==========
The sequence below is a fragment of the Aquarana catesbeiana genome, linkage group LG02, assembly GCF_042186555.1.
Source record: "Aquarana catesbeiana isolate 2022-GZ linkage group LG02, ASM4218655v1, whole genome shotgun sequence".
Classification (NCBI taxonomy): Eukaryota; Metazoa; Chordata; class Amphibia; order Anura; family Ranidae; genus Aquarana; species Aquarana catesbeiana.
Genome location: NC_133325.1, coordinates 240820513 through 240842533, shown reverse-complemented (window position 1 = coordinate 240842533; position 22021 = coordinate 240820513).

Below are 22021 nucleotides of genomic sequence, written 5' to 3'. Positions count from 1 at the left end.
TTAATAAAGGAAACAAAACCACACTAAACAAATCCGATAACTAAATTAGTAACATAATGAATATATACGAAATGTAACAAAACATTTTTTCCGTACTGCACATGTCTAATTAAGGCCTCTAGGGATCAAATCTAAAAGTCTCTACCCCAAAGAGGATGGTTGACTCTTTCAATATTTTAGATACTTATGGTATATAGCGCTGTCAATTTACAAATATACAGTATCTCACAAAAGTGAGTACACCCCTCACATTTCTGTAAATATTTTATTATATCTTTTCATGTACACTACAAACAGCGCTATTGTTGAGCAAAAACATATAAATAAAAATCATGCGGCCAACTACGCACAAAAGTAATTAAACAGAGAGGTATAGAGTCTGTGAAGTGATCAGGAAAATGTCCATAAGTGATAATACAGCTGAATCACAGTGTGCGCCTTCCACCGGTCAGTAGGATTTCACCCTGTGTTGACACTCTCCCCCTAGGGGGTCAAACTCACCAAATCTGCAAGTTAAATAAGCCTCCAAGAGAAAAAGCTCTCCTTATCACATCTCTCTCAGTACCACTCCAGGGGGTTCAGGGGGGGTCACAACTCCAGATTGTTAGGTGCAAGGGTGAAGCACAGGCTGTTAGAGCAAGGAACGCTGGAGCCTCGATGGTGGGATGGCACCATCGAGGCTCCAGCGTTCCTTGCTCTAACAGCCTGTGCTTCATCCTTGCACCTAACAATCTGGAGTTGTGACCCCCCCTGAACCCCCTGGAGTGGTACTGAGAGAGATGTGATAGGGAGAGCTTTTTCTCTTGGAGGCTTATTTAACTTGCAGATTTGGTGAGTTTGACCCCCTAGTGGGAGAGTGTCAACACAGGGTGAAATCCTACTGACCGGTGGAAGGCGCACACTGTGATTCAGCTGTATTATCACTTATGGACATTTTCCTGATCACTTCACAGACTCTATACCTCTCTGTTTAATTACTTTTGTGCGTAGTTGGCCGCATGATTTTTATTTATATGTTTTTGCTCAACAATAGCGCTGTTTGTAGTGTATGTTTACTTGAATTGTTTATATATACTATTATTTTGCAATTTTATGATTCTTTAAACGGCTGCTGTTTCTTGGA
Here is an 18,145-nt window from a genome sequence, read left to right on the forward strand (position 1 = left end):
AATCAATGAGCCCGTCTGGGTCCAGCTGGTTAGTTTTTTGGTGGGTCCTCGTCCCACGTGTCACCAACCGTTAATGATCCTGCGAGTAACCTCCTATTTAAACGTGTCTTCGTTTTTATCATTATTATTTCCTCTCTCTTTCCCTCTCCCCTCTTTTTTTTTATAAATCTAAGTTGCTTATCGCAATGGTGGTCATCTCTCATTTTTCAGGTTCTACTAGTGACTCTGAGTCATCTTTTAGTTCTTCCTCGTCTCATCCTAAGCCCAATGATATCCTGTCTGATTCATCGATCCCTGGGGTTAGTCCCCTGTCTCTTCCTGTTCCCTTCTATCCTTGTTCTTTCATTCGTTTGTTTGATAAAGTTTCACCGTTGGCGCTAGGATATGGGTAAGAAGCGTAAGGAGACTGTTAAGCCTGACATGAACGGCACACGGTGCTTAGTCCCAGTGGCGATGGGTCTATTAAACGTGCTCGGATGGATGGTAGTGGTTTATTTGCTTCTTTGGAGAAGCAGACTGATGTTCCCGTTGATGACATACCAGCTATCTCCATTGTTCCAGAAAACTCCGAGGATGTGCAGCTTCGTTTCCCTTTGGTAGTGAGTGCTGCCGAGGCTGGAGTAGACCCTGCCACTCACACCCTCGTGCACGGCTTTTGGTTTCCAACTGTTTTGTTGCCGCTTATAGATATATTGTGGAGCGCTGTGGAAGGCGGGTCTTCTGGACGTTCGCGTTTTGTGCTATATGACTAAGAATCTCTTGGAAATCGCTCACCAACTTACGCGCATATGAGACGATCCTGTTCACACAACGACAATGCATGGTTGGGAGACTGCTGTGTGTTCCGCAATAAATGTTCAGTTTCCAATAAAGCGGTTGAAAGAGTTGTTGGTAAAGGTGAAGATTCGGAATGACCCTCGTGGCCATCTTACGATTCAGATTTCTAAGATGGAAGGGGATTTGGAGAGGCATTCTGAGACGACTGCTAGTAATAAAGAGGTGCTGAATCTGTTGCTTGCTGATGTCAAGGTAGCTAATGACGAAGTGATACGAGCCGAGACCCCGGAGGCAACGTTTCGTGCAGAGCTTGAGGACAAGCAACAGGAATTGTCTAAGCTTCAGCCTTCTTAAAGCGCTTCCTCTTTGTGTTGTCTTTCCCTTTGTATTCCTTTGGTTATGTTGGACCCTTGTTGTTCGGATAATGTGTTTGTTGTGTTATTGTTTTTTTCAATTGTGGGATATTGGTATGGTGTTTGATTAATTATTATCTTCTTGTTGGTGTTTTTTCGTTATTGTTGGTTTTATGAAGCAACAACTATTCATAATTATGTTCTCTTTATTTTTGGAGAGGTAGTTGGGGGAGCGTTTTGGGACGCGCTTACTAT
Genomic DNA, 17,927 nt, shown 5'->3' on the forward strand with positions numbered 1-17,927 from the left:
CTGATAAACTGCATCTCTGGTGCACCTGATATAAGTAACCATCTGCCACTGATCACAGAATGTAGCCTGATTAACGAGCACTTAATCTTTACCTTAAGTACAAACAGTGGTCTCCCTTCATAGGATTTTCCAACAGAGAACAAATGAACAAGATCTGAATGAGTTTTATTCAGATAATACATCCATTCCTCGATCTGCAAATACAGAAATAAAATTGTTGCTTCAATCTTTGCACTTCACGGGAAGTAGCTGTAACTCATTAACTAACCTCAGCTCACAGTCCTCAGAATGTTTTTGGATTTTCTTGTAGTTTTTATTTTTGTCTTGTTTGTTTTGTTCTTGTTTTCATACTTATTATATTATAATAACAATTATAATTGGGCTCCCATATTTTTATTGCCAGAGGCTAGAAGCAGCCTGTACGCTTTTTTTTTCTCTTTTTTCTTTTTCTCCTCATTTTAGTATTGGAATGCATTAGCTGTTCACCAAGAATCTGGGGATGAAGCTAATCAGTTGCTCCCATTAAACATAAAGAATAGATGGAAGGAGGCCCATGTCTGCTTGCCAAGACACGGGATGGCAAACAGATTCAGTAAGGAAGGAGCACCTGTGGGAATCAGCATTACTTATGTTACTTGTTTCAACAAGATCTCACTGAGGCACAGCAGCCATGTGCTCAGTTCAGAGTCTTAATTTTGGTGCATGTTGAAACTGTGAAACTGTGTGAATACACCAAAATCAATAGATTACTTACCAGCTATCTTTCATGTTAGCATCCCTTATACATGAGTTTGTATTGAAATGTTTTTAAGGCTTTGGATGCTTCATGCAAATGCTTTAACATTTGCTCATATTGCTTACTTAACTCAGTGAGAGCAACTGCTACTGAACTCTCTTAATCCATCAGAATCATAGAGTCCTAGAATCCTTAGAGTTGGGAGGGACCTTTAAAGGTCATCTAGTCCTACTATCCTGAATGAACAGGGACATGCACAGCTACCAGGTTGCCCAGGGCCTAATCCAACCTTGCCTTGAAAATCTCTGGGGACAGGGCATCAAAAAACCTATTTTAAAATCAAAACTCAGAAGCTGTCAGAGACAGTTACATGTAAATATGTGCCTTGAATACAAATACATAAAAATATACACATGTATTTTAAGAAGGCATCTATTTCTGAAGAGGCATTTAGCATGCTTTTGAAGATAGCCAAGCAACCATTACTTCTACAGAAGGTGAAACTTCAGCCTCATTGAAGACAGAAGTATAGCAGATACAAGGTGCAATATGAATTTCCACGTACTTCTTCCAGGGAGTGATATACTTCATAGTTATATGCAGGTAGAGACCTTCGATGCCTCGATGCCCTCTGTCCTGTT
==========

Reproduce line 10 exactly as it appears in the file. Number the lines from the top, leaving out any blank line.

CTGATAAACTGCATCTCTGGTGCACCTGATATAAGTAACCATCTGCCACTGATCACAGAATGTAGCCTGATTAACGAGCACTTAATCTTTACCTTAAGTACAAACAGTGGTCTCCCTTCATAGGATTTTCCAACAGAGAACAAATGAACAAGATCTGAATGAGTTTTATTCAGATAATACATCCATTCCTCGATCTGCAAATACAGAAATAAAATTGTTGCTTCAATCTTTGCACTTCACGGGAAGTAGCTGTAACTCATTAACTAACCTCAGCTCACAGTCCTCAGAATGTTTTTGGATTTTCTTGTAGTTTTTATTTTTGTCTTGTTTGTTTTGTTCTTGTTTTCATACTTATTATATTATAATAACAATTATAATTGGGCTCCCATATTTTTATTGCCAGAGGCTAGAAGCAGCCTGTACGCTTTTTTTTTCTCTTTTTTCTTTTTCTCCTCATTTTAGTATTGGAATGCATTAGCTGTTCACCAAGAATCTGGGGATGAAGCTAATCAGTTGCTCCCATTAAACATAAAGAATAGATGGAAGGAGGCCCATGTCTGCTTGCCAAGACACGGGATGGCAAACAGATTCAGTAAGGAAGGAGCACCTGTGGGAATCAGCATTACTTATGTTACTTGTTTCAACAAGATCTCACTGAGGCACAGCAGCCATGTGCTCAGTTCAGAGTCTTAATTTTGGTGCATGTTGAAACTGTGAAACTGTGTGAATACACCAAAATCAATAGATTACTTACCAGCTATCTTTCATGTTAGCATCCCTTATACATGAGTTTGTATTGAAATGTTTTTAAGGCTTTGGATGCTTCATGCAAATGCTTTAACATTTGCTCATATTGCTTACTTAACTCAGTGAGAGCAACTGCTACTGAACTCTCTTAATCCATCAGAATCATAGAGTCCTAGAATCCTTAGAGTTGGGAGGGACCTTTAAAGGTCATCTAGTCCTACTATCCTGAATGAACAGGGACATGCACAGCTACCAGGTTGCCCAGGGCCTAATCCAACCTTGCCTTGAAAATCTCTGGGGACAGGGCATCAAAAAACCTATTTTAAAATCAAAACTCAGAAGCTGTCAGAGACAGTTACATGTAAATATGTGCCTTGAATACAAATACATAAAAATATACACATGTATTTTAAGAAGGCATCTATTTCTGAAGAGGCATTTAGCATGCTTTTGAAGATAGCCAAGCAACCATTACTTCTACAGAAGGTGAAACTTCAGCCTCATTGAAGACAGAAGTATAGCAGATACAAGGTGCAATATGAATTTCCACGTACTTCTTCCAGGGAGTGATATACTTCATAGTTATATGCAGGTAGAGACCTTCGATGCCTCGATGCCCTCTGTCCTGTT